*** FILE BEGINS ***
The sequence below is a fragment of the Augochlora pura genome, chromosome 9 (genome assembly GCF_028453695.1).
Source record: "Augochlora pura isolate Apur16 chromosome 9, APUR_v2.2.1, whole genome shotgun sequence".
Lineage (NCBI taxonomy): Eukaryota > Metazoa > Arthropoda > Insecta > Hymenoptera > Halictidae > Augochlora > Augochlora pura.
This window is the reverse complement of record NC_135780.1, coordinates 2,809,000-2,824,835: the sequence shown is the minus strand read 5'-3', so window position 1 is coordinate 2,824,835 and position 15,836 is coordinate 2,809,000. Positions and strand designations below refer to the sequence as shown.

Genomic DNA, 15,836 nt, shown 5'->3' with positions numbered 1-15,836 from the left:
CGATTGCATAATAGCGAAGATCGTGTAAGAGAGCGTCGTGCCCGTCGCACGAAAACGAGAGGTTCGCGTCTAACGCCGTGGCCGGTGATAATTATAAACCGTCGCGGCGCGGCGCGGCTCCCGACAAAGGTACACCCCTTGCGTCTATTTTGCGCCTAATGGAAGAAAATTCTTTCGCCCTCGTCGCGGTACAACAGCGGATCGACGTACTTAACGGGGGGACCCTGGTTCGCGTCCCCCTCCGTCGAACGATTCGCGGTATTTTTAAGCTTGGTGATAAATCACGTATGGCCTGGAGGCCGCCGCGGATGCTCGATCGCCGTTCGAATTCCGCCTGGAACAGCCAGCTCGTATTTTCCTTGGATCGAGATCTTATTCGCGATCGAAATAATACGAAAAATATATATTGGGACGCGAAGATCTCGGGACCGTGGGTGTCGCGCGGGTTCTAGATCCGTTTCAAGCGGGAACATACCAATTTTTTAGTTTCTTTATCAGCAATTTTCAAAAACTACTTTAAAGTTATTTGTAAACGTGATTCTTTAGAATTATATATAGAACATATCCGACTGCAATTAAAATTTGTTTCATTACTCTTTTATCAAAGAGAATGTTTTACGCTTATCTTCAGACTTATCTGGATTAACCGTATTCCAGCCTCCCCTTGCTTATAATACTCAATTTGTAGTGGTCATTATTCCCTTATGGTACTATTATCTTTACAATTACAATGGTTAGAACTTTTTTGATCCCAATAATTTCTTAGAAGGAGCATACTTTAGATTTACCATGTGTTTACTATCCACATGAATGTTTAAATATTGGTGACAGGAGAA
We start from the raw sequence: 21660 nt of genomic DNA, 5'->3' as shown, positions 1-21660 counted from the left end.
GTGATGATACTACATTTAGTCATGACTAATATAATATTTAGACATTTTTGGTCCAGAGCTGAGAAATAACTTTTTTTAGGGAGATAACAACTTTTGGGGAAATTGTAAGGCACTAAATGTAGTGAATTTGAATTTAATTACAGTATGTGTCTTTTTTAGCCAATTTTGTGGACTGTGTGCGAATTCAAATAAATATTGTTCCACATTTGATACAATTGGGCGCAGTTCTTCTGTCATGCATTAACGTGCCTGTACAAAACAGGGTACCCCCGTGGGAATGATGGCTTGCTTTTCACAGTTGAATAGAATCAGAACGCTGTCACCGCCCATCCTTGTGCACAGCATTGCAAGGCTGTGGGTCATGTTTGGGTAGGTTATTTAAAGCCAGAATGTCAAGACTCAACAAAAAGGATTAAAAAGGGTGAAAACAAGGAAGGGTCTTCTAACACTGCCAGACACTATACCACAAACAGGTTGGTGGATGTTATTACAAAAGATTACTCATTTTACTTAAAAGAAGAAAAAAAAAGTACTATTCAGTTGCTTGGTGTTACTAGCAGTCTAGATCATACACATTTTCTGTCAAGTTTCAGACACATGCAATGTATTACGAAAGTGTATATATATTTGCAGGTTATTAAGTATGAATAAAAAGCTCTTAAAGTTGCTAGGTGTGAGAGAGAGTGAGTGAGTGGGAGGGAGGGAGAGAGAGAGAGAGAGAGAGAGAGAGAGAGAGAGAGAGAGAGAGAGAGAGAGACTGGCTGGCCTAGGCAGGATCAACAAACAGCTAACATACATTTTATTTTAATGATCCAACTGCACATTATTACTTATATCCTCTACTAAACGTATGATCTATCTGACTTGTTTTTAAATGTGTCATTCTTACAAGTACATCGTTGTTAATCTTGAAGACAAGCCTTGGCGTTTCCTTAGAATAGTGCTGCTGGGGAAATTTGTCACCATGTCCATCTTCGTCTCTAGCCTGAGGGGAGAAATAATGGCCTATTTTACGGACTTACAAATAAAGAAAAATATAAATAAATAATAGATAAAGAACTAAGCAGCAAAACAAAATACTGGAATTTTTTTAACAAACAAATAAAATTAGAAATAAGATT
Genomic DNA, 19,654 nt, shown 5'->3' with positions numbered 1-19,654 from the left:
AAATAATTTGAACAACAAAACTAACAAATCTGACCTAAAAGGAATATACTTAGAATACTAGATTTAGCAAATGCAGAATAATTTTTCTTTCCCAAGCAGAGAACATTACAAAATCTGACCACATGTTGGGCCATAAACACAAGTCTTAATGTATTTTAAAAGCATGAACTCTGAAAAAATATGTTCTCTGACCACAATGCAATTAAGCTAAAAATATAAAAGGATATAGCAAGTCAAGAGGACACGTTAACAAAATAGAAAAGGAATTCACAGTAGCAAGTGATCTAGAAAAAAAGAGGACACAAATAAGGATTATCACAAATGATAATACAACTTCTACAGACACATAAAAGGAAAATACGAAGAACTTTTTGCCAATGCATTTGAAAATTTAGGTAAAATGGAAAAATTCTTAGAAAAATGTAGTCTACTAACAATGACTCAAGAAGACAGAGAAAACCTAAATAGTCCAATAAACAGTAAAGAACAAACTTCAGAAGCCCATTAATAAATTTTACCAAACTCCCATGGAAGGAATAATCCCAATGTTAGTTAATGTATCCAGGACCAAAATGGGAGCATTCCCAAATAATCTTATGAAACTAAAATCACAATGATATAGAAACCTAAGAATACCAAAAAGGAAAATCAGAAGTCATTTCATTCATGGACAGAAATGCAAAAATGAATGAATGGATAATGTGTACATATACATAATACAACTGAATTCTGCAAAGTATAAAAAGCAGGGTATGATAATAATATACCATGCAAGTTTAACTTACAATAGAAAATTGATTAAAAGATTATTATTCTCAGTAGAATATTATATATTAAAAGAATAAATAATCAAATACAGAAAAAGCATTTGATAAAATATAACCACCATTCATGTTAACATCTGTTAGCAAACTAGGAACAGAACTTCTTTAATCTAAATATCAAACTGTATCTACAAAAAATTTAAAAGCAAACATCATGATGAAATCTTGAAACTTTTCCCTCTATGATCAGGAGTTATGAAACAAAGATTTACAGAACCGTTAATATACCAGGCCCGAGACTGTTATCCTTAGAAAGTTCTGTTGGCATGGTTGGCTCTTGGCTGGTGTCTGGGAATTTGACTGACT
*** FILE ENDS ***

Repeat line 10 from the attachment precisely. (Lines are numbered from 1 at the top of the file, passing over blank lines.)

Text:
AAATAATTTGAACAACAAAACTAACAAATCTGACCTAAAAGGAATATACTTAGAATACTAGATTTAGCAAATGCAGAATAATTTTTCTTTCCCAAGCAGAGAACATTACAAAATCTGACCACATGTTGGGCCATAAACACAAGTCTTAATGTATTTTAAAAGCATGAACTCTGAAAAAATATGTTCTCTGACCACAATGCAATTAAGCTAAAAATATAAAAGGATATAGCAAGTCAAGAGGACACGTTAACAAAATAGAAAAGGAATTCACAGTAGCAAGTGATCTAGAAAAAAAGAGGACACAAATAAGGATTATCACAAATGATAATACAACTTCTACAGACACATAAAAGGAAAATACGAAGAACTTTTTGCCAATGCATTTGAAAATTTAGGTAAAATGGAAAAATTCTTAGAAAAATGTAGTCTACTAACAATGACTCAAGAAGACAGAGAAAACCTAAATAGTCCAATAAACAGTAAAGAACAAACTTCAGAAGCCCATTAATAAATTTTACCAAACTCCCATGGAAGGAATAATCCCAATGTTAGTTAATGTATCCAGGACCAAAATGGGAGCATTCCCAAATAATCTTATGAAACTAAAATCACAATGATATAGAAACCTAAGAATACCAAAAAGGAAAATCAGAAGTCATTTCATTCATGGACAGAAATGCAAAAATGAATGAATGGATAATGTGTACATATACATAATACAACTGAATTCTGCAAAGTATAAAAAGCAGGGTATGATAATAATATACCATGCAAGTTTAACTTACAATAGAAAATTGATTAAAAGATTATTATTCTCAGTAGAATATTATATATTAAAAGAATAAATAATCAAATACAGAAAAAGCATTTGATAAAATATAACCACCATTCATGTTAACATCTGTTAGCAAACTAGGAACAGAACTTCTTTAATCTAAATATCAAACTGTATCTACAAAAAATTTAAAAGCAAACATCATGATGAAATCTTGAAACTTTTCCCTCTATGATCAGGAGTTATGAAACAAAGATTTACAGAACCGTTAATATACCAGGCCCGAGACTGTTATCCTTAGAAAGTTCTGTTGGCATGGTTGGCTCTTGGCTGGTGTCTGGGAATTTGACTGACT